Depletion region in diode junction

The depletion width is easiest realized by Poisson's Equation [1]. Assume constant doping density.

By Poisson's equation:

${\displaystyle {\frac {\partial ^{2}}{\partial x^{2}}}V(x)={\frac {\rho }{\varepsilon }}}$

where ${\displaystyle \rho =qN_{d}}$ the charge density, ${\displaystyle \varepsilon }$ the permittivity and x the distance from the junction.

${\displaystyle V={\frac {qN_{d}x^{2}}{2\varepsilon _{0}\varepsilon _{r}}}}$

The depletion width is some function of barrier height, ${\displaystyle (\Psi -V)}$. Therefore solve for ${\displaystyle x=W_{d}}$

${\displaystyle \Psi -V={\frac {qN_{d}W_{d}^{2}}{2\varepsilon _{0}\varepsilon _{r}}}}$

${\displaystyle W_{d}={\sqrt {\frac {2\varepsilon _{0}\varepsilon _{r}(\Psi -V)}{qN_{d}}}}}$

### Depletion capacitance

Capacitance is the change in charge for change in voltage over the depletion width.

Given:

${\displaystyle C={\frac {\partial Q}{\partial V}}}$

${\displaystyle Q=qN_{d}W_{d}YZ}$

Then:

${\displaystyle C={\frac {\partial (qN_{d}W_{d}YZ)}{\partial (\Psi -V)}}}$

${\displaystyle C=qN_{d}YZ{\frac {\partial W_{d}}{\partial (\Psi -V)}}}$

${\displaystyle C=qN_{d}YZ\cdot {\frac {2\varepsilon _{0}\varepsilon _{r}}{qN_{d}}}\cdot -{\frac {1}{2}}{\bigg (}{\frac {2\varepsilon _{0}\varepsilon _{r}(\Psi -V)}{qN_{d}}}{\bigg )}^{-{\frac {1}{2}}}}$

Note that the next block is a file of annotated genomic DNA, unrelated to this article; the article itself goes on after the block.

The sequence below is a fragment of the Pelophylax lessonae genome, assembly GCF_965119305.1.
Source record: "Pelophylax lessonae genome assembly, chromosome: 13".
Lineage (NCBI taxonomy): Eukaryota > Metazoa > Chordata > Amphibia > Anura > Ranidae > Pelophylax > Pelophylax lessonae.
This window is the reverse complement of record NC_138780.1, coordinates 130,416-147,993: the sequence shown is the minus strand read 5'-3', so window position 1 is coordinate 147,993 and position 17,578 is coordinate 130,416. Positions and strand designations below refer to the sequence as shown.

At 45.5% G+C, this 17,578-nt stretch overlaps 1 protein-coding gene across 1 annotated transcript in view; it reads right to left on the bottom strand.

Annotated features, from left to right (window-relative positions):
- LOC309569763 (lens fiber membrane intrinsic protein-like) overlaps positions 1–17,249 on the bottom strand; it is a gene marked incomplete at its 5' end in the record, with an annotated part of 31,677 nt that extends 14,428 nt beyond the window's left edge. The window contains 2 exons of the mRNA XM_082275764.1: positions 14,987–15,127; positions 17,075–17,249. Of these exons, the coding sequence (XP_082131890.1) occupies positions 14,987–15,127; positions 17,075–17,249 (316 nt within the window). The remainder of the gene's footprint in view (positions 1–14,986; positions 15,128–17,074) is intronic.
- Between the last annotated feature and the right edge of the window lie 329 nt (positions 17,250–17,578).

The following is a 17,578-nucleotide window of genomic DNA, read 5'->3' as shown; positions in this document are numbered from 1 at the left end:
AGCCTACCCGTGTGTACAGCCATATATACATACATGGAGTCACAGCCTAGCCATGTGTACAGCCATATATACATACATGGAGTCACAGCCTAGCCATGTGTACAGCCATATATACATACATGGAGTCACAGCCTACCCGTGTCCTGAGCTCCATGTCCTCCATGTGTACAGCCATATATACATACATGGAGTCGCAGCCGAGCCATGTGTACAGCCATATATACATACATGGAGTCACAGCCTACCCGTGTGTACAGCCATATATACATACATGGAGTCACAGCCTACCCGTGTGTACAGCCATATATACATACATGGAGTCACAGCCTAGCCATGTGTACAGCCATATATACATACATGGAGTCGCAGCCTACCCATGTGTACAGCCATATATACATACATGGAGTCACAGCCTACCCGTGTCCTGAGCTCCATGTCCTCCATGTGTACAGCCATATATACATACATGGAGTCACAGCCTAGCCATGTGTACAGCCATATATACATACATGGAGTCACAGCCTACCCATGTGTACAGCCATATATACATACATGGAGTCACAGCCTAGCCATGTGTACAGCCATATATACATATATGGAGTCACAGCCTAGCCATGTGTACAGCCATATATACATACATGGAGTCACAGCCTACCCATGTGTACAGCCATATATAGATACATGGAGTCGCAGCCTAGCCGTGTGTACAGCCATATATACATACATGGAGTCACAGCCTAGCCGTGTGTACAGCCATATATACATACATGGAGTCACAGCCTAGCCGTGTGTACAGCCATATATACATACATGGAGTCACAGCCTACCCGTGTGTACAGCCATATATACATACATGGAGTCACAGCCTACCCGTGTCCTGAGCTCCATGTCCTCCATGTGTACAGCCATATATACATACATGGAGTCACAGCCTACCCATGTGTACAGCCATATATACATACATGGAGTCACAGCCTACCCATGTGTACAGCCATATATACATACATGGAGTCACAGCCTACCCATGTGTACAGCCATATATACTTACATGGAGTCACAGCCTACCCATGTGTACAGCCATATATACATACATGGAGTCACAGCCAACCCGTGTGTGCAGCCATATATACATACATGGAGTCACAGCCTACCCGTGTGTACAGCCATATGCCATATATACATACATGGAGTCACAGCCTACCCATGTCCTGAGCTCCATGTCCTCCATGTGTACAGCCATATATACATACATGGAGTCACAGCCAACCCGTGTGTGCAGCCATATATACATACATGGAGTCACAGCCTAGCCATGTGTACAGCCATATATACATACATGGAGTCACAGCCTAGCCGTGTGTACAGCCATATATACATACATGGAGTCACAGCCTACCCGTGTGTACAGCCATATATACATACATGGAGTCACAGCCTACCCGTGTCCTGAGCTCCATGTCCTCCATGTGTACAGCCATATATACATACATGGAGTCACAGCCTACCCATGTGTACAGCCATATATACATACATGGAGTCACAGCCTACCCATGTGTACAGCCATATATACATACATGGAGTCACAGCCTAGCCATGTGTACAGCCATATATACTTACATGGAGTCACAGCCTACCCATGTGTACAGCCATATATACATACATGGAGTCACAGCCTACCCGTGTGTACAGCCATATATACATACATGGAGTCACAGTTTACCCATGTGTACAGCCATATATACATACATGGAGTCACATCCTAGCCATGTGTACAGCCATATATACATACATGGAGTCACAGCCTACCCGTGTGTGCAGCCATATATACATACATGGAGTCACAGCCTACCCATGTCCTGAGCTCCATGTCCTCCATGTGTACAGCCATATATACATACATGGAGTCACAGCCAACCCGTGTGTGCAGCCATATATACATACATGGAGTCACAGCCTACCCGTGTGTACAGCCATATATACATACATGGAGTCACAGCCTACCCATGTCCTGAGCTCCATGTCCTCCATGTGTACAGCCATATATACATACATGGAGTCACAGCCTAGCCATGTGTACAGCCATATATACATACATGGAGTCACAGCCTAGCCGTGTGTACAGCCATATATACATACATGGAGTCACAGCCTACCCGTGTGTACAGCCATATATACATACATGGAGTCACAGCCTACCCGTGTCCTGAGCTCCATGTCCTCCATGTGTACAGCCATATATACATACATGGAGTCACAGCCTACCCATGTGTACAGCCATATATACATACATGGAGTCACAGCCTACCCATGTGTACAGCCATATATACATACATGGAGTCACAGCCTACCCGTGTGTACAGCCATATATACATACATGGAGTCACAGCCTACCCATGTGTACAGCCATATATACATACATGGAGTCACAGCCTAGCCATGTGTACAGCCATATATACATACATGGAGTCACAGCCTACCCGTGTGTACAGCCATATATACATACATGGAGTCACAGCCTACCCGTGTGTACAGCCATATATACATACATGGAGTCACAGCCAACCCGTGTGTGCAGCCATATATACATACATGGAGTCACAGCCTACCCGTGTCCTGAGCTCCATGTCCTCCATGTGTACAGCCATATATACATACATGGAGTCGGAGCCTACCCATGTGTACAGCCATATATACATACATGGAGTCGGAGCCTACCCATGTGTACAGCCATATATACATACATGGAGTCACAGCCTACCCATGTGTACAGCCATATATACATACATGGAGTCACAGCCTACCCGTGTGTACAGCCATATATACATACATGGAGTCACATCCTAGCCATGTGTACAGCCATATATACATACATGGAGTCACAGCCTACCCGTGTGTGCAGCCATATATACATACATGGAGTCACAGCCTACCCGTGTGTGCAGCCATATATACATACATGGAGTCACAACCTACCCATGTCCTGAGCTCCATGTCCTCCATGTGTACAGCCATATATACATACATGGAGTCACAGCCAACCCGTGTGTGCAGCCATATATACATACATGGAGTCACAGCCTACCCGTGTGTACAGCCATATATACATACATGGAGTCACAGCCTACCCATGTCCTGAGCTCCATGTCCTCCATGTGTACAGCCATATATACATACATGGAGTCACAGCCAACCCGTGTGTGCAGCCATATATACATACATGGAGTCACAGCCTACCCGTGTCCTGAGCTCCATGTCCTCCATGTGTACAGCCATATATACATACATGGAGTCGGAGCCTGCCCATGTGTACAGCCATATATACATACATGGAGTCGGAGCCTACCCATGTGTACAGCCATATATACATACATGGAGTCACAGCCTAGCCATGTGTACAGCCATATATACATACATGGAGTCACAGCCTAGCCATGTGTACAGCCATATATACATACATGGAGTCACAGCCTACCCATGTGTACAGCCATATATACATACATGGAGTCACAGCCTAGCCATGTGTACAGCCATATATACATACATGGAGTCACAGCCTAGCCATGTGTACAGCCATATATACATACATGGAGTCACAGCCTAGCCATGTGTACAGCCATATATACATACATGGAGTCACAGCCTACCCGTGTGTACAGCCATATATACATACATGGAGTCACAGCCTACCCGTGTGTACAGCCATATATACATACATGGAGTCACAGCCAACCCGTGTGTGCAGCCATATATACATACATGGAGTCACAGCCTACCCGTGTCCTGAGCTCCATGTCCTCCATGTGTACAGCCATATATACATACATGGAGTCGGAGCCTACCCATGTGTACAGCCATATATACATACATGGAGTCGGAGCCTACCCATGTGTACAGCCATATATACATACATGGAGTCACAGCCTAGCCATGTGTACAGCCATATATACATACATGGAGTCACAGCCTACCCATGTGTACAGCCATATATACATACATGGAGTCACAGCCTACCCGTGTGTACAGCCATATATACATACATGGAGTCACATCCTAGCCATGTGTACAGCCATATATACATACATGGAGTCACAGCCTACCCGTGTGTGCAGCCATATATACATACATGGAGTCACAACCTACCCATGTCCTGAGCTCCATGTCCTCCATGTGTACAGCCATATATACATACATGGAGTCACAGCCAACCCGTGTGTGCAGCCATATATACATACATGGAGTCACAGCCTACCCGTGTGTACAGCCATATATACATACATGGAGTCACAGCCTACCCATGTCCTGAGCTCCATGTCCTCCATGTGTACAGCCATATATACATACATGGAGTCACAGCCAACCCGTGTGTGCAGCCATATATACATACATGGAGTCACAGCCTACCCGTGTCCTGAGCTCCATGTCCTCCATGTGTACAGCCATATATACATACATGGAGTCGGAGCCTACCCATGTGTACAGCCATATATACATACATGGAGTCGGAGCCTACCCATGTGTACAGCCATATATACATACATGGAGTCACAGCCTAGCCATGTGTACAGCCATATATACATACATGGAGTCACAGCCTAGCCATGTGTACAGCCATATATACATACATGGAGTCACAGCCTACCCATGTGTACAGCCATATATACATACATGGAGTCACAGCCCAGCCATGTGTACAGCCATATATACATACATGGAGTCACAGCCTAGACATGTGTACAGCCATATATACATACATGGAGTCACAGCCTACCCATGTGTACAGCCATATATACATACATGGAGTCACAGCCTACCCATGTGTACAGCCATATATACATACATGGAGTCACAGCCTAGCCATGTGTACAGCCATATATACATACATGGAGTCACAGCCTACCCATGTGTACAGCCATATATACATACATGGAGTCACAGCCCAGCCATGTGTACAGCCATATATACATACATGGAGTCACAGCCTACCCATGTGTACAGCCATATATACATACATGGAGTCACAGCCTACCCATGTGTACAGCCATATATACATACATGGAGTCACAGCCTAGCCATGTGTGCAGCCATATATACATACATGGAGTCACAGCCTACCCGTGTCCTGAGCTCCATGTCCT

${\displaystyle C=-{\frac {1}{2}}qN_{d}YZ\cdot {\sqrt {\frac {2\varepsilon _{0}\varepsilon _{r}}{qN_{d}}}}{\sqrt {\frac {2\varepsilon _{0}\varepsilon _{r}}{qN_{d}}}}\cdot {\sqrt {\frac {qN_{d}}{2\varepsilon _{0}\varepsilon _{r}(\Psi -V)}}}\cdot {\frac {\sqrt {\Psi }}{\sqrt {\Psi }}}}$

${\displaystyle C=-{\frac {1}{2}}qN_{d}YZ\cdot {\sqrt {\frac {2\varepsilon _{0}\varepsilon _{r}}{qN_{d}}}}\cdot {\frac {1}{\sqrt {\Psi }}}\cdot {\sqrt {\frac {\Psi }{\Psi -V}}}}$

${\displaystyle C=-{\frac {1}{2}}qN_{d}YZ\cdot {\sqrt {\frac {2\varepsilon _{0}\varepsilon _{r}}{qN_{d}\Psi }}}\cdot {\frac {1}{\sqrt {1-V/\Psi }}}}$

Let:

${\displaystyle C_{0}=-{\frac {1}{2}}qN_{d}YZ\cdot {\sqrt {\frac {2\varepsilon _{0}\varepsilon _{r}}{qN_{d}\Psi }}}}$

Therefore:

${\displaystyle C={\frac {C_{0}}{\sqrt {1-V/\Psi }}}}$

## References

[1] John Allison. Electronic Engineering Semiconductors and devices. McGraw-Hill Book Company, Shoppenhangers Rd Maidenhead Berkshire England,1971.